Ah Hollywood. The forward thinking, dream-making land of glitz and glamour. The star-filled land of opportunity and hope but for a few and fortunate. But as much as #Hollywood, and the stars let you believe they have progressed, there is a big gaping hole in the midst of all of the sparkle - the lack of diversity in major motion pictures.

This news comes despite a year where the #Oscars celebrated diversity (finally) by recognising and awarding the Best Picture Award to Moonlight (eventually). The talk of whitewashing still looms like a large elephant in the room, which simply can’t be ignored any longer.

Whitewashing - the idea of having a white actor playing a non-white character- as you’d imagine, isn’t a new issue in the movie industry.

Advertisements
Advertisements

Since the birth of motion picture, there has been trouble with whitewashing. Some of Hollywood’s biggest hits, including "Breakfast at Tiffany’s," are now remembered for their ill-advised castings. Though thankfully we have moved on from this standard of characterisation, there is still much that needs to be learned.

Same old Hollywood

This year alone has seen whitewashing at the tip of everyone’s mouths once again, with two big Hollywood blockbusters, "#The Great Wall" and "Ghost in the Shell", being thrust into the spotlight. The casting of Matt Damon for "The Great Wall" and Scarlett Johansson for "Ghost in the Shell," two American actors, has led to complaints of a lack of diversity in leading roles in Hollywood.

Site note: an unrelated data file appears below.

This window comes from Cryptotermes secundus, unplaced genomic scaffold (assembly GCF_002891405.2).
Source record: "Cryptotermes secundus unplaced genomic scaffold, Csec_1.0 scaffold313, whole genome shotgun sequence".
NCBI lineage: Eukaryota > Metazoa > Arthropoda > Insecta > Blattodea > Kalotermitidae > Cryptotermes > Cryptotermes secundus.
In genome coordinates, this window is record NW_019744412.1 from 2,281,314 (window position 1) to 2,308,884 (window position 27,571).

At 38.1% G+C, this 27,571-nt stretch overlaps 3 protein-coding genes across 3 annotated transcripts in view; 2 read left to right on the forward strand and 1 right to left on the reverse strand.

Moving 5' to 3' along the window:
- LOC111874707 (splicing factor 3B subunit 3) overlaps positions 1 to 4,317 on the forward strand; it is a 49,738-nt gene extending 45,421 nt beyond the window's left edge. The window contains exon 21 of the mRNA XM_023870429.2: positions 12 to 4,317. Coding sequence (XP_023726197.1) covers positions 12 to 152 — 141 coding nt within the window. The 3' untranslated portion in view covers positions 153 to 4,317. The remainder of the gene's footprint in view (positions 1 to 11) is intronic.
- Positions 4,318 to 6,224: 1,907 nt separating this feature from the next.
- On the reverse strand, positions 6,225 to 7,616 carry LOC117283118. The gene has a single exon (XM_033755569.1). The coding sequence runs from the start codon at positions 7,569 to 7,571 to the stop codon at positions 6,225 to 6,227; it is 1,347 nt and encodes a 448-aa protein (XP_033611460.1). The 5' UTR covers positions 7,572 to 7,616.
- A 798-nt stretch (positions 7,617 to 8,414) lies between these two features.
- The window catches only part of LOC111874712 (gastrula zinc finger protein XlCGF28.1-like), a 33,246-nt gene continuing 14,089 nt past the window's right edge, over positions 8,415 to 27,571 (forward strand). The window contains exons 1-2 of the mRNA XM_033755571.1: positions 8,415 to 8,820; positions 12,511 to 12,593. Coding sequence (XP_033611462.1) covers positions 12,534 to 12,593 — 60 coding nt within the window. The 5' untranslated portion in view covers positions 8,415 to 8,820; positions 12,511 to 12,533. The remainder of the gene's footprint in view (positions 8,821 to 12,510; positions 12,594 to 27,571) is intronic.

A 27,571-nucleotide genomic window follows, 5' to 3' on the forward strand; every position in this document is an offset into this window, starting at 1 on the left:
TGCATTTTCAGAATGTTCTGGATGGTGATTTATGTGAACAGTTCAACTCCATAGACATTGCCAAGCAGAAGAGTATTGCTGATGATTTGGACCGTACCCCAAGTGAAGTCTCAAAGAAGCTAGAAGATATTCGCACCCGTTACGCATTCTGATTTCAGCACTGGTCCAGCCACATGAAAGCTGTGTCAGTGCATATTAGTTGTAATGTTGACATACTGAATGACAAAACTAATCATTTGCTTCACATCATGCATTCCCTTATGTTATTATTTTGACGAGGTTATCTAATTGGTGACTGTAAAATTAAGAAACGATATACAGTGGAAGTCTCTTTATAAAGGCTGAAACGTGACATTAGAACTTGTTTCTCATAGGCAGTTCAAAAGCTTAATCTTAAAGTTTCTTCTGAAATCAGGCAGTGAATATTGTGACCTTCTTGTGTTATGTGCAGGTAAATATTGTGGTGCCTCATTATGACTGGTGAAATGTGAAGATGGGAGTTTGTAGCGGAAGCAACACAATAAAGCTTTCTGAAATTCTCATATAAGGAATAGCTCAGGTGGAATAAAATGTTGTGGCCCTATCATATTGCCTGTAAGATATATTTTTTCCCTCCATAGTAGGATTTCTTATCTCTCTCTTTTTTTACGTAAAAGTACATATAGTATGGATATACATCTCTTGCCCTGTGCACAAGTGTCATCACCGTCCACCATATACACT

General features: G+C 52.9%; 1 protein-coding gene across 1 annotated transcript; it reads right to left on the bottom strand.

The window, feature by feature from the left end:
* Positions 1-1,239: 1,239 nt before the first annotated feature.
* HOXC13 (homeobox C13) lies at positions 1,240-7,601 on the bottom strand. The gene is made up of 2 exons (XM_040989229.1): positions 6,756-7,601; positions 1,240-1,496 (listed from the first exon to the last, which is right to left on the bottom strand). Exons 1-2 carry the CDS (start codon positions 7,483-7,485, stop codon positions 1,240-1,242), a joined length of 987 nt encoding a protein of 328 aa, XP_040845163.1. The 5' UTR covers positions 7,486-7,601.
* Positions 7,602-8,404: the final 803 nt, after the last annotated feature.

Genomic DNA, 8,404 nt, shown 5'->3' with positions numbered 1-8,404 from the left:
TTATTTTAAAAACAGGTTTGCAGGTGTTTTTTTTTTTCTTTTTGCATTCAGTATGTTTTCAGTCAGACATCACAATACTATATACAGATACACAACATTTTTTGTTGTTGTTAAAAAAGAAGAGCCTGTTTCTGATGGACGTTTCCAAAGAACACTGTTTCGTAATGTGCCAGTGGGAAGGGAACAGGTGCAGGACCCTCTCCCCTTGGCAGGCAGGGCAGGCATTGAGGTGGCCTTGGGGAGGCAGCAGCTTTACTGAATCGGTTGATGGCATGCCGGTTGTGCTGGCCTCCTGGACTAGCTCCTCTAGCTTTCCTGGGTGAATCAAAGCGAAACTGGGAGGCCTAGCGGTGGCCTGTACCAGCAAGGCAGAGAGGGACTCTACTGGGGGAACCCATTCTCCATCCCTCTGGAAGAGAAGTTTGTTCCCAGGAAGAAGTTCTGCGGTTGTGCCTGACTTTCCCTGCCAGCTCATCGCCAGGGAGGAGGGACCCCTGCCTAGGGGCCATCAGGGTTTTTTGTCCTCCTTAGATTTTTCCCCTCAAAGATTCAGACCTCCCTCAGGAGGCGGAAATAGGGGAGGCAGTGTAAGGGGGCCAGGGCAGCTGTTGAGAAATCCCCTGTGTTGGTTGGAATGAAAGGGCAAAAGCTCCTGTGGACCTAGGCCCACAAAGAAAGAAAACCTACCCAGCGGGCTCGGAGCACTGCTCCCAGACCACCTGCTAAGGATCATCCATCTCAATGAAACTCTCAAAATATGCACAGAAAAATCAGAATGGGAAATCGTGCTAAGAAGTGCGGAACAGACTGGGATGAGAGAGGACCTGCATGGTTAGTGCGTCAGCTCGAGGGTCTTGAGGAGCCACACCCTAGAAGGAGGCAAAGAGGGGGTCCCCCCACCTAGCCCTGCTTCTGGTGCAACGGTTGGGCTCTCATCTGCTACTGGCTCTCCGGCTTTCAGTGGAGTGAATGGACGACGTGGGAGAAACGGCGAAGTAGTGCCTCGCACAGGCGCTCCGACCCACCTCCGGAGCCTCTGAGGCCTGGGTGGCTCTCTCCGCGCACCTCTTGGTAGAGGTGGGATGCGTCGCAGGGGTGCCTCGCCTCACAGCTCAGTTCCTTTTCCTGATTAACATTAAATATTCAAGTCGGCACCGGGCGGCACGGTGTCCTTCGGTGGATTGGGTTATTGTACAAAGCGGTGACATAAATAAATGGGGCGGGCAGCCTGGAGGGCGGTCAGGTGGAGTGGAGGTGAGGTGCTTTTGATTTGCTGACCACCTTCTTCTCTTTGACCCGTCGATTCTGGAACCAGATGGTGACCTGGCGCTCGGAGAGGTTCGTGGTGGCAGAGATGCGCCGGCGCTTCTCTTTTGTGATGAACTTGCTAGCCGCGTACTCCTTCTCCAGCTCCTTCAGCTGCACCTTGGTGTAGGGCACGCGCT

But it’s not just the big screen that has caused public outcry. Netflix too came under fire after the release of their trailer for the upcoming adaptation, "Death Note," which is based on a hugely popular Japanese Manga series.

Advertisements

Fans flocked to social media sites to point out their dismay in the changes, which include relocating the location from Japan to Seattle, and replacing the lead character with an American.

According to a report by PBS in 2014, diversity in film remains largely unchanged, finding that between 2007-2014 the percentage of white actors was a whopping 73.1 percent compared to 12.5 percent of which were black actors, 5.3 percent were asian and 4.9 percent were hispanic.

Greater issues

Hollywood aren’t the only offenders however, Britain has also been slated for their lack of diversity when it comes to film and television series’. Last year, the British Film Institute conducted a survey looking into black actors in movies. They discovered that 59 percent of UK films had no black actors in any role, while only 13 percent of UK films had a black actor in a leading role.

So where’s it all going wrong? Some would point to the profitability of having an actor such as Johansson and Damon in the leading roles for their films, but both faired relatively poorly in America off the back of the criticism.

Advertisements

Their failure seems to be a recurring trend amongst films hastily put together with American audiences in mind. While it’s true that the old guard is slowly but surely changing, with this year’s Oscar’s being testament to that, the world of film is still lagging behind other mediums.